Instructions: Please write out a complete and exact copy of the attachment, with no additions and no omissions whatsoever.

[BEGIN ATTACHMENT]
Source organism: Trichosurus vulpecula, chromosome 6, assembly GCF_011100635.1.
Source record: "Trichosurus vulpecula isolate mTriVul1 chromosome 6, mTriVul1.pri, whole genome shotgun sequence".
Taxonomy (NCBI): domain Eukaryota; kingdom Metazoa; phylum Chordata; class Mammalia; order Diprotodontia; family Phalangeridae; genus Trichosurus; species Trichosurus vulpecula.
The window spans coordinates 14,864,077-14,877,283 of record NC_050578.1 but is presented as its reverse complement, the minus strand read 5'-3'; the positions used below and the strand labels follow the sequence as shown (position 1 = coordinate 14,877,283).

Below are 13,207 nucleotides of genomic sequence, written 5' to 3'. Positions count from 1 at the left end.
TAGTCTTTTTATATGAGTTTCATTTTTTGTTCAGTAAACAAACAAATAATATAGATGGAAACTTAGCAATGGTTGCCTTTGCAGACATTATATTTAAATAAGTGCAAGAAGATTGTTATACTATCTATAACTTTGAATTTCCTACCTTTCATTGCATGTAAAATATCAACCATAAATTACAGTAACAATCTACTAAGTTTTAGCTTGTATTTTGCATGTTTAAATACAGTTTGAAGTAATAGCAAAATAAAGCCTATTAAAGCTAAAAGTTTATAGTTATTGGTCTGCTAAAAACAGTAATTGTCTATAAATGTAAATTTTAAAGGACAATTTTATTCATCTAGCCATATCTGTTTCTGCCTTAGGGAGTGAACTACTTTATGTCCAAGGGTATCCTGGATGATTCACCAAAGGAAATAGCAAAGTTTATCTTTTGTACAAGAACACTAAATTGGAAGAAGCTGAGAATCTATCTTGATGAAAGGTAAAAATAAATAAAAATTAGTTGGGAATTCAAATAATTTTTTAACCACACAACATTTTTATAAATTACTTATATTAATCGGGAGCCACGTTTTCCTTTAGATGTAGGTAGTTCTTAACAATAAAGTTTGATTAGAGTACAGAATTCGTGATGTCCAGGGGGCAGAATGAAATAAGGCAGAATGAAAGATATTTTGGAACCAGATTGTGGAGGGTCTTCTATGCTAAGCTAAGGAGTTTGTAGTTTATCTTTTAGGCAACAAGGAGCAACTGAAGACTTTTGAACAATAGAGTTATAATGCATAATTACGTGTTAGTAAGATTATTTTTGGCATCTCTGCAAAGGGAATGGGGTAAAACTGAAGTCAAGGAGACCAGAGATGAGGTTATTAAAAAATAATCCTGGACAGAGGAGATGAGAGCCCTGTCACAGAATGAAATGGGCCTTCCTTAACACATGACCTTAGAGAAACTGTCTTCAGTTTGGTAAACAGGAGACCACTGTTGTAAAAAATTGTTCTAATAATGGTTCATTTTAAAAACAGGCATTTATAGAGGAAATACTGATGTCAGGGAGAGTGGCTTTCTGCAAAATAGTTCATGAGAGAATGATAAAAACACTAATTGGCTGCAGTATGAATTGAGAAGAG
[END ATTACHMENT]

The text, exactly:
Source organism: Trichosurus vulpecula, chromosome 6, assembly GCF_011100635.1.
Source record: "Trichosurus vulpecula isolate mTriVul1 chromosome 6, mTriVul1.pri, whole genome shotgun sequence".
Taxonomy (NCBI): domain Eukaryota; kingdom Metazoa; phylum Chordata; class Mammalia; order Diprotodontia; family Phalangeridae; genus Trichosurus; species Trichosurus vulpecula.
The window spans coordinates 14,864,077-14,877,283 of record NC_050578.1 but is presented as its reverse complement, the minus strand read 5'-3'; the positions used below and the strand labels follow the sequence as shown (position 1 = coordinate 14,877,283).

Below are 13,207 nucleotides of genomic sequence, written 5' to 3'. Positions count from 1 at the left end.
TAGTCTTTTTATATGAGTTTCATTTTTTGTTCAGTAAACAAACAAATAATATAGATGGAAACTTAGCAATGGTTGCCTTTGCAGACATTATATTTAAATAAGTGCAAGAAGATTGTTATACTATCTATAACTTTGAATTTCCTACCTTTCATTGCATGTAAAATATCAACCATAAATTACAGTAACAATCTACTAAGTTTTAGCTTGTATTTTGCATGTTTAAATACAGTTTGAAGTAATAGCAAAATAAAGCCTATTAAAGCTAAAAGTTTATAGTTATTGGTCTGCTAAAAACAGTAATTGTCTATAAATGTAAATTTTAAAGGACAATTTTATTCATCTAGCCATATCTGTTTCTGCCTTAGGGAGTGAACTACTTTATGTCCAAGGGTATCCTGGATGATTCACCAAAGGAAATAGCAAAGTTTATCTTTTGTACAAGAACACTAAATTGGAAGAAGCTGAGAATCTATCTTGATGAAAGGTAAAAATAAATAAAAATTAGTTGGGAATTCAAATAATTTTTTAACCACACAACATTTTTATAAATTACTTATATTAATCGGGAGCCACGTTTTCCTTTAGATGTAGGTAGTTCTTAACAATAAAGTTTGATTAGAGTACAGAATTCGTGATGTCCAGGGGGCAGAATGAAATAAGGCAGAATGAAAGATATTTTGGAACCAGATTGTGGAGGGTCTTCTATGCTAAGCTAAGGAGTTTGTAGTTTATCTTTTAGGCAACAAGGAGCAACTGAAGACTTTTGAACAATAGAGTTATAATGCATAATTACGTGTTAGTAAGATTATTTTTGGCATCTCTGCAAAGGGAATGGGGTAAAACTGAAGTCAAGGAGACCAGAGATGAGGTTATTAAAAAATAATCCTGGACAGAGGAGATGAGAGCCCTGTCACAGAATGAAATGGGCCTTCCTTAACACATGACCTTAGAGAAACTGTCTTCAGTTTGGTAAACAGGAGACCACTGTTGTAAAAAATTGTTCTAATAATGGTTCATTTTAAAAACAGGCATTTATAGAGGAAATACTGATGTCAGGGAGAGTGGCTTTCTGCAAAATAGTTCATGAGAGAATGATAAAAACACTAATTGGCTGCAGTATGAATTGAGAAGAG